The argument Fletcher makes in the movie that greats won't become great without being beaten into achieving it seems like it might apply to some, but not all. I think some people are so self-motivated to become great that such an approach isn't necessary at all, they just need a road map on how to get there, without the boot camp part.
Not so. I was an apprentice back in the late 60s, in a factory, the old 10,000 hours tradesman. The people were fantastic. You had to grow up fast but I was never more nurtured and helped, by both my tradesman/mentor and the toolroom manager. My abiding memories of the 5 years are of constant laughs and great jokes. The work had to be done but its done better if you enjoy it. Wonderfull times.I had a similar experience at the conservatory I attended... not as harsh as whiplash, but it wasn't all hand-holding and love either.
My first ensemble, the professor gave us his own arrangement of a Cole Porter trunk song (Everything I Love) which was in 7/4.
All the players had just met and were of varying skill levels. We didn't even make it out of the A section before we stopped and each of us got ripped apart. I distinctly remember the teacher telling the pano player he played like a "See You Next Tuesday".
By the end of that semester, we'd all learned so much and were really tight. And we the teacher began to warm up to us. I think he even told me once that my solo "wasn't bad at all".
Fast forward to working as a gigging musician, and I've had to deal with the same sorts of issues with band leaders.
Being a musician is just like any trade (carpentry, plumbing, et cetera) we learn through the apprenticeship model, and then get cut loose and have to make it on our own out in the world. If you don't have thick skin, you won't last very long.
Bottomline is that it might be harsh, but it prepares you for the realities of being a musician. It's enormous fun, but it's a cutthroat world, and it's highly competitive. You don't want to end up completely bitter and jaded, but you do need to form some callouses.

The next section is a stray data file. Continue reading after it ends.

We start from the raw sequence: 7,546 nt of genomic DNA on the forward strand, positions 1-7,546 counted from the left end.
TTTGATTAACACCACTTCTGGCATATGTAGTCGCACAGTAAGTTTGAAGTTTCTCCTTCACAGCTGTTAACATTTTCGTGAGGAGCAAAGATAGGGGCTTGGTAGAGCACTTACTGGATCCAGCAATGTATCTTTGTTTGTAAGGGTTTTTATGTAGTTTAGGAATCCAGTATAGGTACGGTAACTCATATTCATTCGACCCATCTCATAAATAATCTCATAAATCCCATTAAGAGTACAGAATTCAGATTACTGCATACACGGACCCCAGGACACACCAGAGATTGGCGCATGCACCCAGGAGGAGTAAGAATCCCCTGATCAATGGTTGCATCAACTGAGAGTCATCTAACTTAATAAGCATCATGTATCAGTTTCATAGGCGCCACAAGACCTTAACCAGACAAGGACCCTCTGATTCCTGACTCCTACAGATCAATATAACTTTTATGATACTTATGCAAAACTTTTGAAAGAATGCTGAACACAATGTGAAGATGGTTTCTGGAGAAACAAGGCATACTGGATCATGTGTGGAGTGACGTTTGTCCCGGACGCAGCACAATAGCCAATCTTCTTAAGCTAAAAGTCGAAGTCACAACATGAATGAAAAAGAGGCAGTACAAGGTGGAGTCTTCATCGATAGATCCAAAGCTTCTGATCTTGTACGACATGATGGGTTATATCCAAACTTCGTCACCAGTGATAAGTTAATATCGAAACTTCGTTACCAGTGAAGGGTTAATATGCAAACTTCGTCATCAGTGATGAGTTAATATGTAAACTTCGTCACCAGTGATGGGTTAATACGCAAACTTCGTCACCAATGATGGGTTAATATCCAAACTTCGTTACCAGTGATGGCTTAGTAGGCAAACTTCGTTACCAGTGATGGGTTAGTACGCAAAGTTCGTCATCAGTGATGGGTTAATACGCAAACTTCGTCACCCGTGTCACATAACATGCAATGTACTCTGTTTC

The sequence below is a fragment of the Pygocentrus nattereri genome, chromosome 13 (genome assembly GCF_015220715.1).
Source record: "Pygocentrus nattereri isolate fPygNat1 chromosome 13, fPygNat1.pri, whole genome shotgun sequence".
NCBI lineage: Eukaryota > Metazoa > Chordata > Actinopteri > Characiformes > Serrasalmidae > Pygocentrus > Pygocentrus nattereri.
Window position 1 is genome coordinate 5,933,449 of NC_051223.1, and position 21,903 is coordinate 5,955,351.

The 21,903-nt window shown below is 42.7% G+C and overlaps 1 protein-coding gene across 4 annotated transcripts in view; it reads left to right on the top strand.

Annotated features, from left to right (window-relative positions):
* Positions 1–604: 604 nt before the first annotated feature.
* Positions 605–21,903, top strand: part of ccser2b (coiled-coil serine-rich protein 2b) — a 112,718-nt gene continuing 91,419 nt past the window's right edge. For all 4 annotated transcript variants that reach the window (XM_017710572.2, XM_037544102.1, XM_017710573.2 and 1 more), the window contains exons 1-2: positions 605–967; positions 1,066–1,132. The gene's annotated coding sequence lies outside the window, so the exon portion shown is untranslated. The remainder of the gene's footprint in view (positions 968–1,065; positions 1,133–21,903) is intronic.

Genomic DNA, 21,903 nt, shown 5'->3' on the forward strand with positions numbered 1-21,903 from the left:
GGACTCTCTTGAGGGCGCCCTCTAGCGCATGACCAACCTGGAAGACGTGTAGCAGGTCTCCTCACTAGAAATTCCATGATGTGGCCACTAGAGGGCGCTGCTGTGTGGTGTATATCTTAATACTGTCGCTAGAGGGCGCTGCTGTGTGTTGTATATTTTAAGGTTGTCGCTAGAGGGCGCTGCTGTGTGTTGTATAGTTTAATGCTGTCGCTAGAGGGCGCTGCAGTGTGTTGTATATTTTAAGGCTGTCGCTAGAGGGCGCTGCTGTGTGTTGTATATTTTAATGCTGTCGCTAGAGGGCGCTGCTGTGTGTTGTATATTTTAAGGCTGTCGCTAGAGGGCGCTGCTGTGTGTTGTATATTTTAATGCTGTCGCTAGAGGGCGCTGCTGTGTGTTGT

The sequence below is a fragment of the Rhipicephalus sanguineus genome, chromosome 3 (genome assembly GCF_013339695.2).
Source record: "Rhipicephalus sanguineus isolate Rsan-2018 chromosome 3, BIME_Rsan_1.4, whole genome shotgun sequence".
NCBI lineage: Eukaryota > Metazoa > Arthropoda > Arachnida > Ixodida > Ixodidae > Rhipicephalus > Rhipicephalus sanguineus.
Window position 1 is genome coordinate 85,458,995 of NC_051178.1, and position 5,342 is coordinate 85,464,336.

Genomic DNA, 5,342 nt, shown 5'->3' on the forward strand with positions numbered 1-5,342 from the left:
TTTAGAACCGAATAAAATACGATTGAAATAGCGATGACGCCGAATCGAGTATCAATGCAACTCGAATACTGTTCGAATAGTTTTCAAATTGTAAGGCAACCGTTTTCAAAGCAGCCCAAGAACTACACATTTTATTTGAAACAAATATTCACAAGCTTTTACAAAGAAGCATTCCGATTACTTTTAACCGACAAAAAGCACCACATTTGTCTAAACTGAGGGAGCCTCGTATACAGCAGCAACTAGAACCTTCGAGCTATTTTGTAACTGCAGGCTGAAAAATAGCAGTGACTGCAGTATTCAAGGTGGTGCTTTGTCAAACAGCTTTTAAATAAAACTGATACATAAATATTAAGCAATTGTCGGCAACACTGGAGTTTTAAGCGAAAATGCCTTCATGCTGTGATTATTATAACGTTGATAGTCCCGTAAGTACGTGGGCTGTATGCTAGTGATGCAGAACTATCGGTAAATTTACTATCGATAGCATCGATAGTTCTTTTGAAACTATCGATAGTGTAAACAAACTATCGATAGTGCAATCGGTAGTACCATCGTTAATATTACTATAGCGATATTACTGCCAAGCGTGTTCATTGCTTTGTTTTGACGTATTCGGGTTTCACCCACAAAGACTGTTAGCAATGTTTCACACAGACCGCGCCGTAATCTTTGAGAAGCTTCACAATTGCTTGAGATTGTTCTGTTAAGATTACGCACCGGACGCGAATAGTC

I would almost argue that your situation is not the same thing as going out to land a spot in the Stan Kenton Orchestra, however. Or, dare I say, a spot with a big entertainment corporation where hundreds show up for a crack at getting one of three positions. Or is it?Not so. I was an apprentice back in the late 60s, in a factory, the old 10,000 hours tradesman. The people were fantastic. You had to grow up fast but I was never more nurtured and helped, by both my tradesman/mentor and the toolroom manager. My abiding memories of the 5 years are of constant laughs and great jokes. The work had to be done but its done better if you enjoy it. Wonderfull times.
I was just responding to a post comparing the conservatory experienc to an apprenticeship. Thats all. I served the old apprenticeship and was not brutalised by it to "Grow up" or get tough. You tend to toughen up as you mature anyway and lose your innocence.I would almost argue that your situation is not the same thing as going out to land a spot in the Stan Kenton Orchestra, however. Or, dare I say, a spot with a big entertainment corporation where hundreds show up for a crack at getting one of three positions. Or is it?
I guess I've always compared the musician part to the apprentice model, not necessarily the conservatory part.I was just responding to a post comparing the conservatory experienc to an apprenticeship.